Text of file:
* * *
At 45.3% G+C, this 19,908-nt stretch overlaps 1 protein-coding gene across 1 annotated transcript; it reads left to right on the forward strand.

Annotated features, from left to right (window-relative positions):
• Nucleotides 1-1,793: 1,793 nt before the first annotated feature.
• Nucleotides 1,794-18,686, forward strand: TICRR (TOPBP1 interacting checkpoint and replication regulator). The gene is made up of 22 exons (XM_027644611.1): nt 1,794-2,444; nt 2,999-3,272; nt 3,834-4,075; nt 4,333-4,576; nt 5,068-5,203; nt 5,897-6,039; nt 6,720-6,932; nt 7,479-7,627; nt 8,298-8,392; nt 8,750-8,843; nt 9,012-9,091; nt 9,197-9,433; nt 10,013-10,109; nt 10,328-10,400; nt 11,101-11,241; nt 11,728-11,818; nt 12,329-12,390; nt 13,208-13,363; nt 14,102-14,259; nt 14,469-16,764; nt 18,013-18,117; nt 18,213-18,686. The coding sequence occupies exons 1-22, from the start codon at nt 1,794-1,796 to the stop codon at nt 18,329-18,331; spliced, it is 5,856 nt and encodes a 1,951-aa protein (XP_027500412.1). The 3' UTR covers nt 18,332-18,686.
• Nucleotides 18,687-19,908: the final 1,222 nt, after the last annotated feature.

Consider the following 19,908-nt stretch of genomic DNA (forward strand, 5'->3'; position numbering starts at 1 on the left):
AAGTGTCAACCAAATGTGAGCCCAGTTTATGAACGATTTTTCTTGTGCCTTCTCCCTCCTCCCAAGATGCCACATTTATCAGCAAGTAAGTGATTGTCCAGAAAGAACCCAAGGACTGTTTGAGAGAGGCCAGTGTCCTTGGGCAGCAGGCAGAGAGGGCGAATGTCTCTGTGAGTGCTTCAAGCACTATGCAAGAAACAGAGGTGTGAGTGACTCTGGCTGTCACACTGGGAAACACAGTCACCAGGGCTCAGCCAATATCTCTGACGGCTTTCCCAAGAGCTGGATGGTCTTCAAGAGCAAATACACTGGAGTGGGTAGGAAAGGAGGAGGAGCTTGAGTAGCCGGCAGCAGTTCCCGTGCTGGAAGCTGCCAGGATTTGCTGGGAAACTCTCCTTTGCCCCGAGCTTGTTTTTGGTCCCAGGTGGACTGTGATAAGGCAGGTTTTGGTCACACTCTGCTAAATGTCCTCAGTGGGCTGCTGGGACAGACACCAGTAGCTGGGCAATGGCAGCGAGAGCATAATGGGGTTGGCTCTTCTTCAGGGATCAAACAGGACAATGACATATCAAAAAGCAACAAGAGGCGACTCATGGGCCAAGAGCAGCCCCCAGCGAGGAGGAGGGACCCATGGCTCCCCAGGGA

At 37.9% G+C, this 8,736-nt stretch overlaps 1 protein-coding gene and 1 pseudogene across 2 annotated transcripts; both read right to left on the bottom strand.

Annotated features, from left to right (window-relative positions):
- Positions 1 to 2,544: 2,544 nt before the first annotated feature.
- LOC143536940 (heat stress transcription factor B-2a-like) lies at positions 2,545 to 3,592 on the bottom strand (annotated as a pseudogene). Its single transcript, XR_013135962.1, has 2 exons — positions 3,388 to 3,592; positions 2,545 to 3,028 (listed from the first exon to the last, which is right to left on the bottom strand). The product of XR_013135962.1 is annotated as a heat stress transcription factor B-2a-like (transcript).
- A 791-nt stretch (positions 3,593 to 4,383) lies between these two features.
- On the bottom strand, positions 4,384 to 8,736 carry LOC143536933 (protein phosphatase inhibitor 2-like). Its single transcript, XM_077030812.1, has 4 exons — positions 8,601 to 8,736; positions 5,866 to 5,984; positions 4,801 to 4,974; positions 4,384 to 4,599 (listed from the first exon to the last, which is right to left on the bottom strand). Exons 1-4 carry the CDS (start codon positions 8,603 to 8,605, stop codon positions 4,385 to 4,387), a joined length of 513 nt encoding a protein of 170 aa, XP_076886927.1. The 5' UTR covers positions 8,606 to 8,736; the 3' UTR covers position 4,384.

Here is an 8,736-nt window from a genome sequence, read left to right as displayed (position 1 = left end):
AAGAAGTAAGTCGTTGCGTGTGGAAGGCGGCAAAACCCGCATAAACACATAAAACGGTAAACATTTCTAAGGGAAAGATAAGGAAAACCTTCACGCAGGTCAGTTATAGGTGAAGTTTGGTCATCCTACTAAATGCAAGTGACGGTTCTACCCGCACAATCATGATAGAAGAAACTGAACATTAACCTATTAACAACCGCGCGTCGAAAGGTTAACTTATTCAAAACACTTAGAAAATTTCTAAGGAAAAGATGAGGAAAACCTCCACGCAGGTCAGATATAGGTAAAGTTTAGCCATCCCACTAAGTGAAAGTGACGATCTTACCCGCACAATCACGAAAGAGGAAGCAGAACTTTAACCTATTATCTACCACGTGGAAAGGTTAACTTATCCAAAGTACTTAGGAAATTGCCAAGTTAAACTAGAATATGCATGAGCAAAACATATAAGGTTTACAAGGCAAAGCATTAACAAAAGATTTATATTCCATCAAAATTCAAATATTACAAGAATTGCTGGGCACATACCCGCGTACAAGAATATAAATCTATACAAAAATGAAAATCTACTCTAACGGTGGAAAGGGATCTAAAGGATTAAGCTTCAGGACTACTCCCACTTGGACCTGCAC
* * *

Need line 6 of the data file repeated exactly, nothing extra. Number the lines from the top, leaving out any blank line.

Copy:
Consider the following 19,908-nt stretch of genomic DNA (forward strand, 5'->3'; position numbering starts at 1 on the left):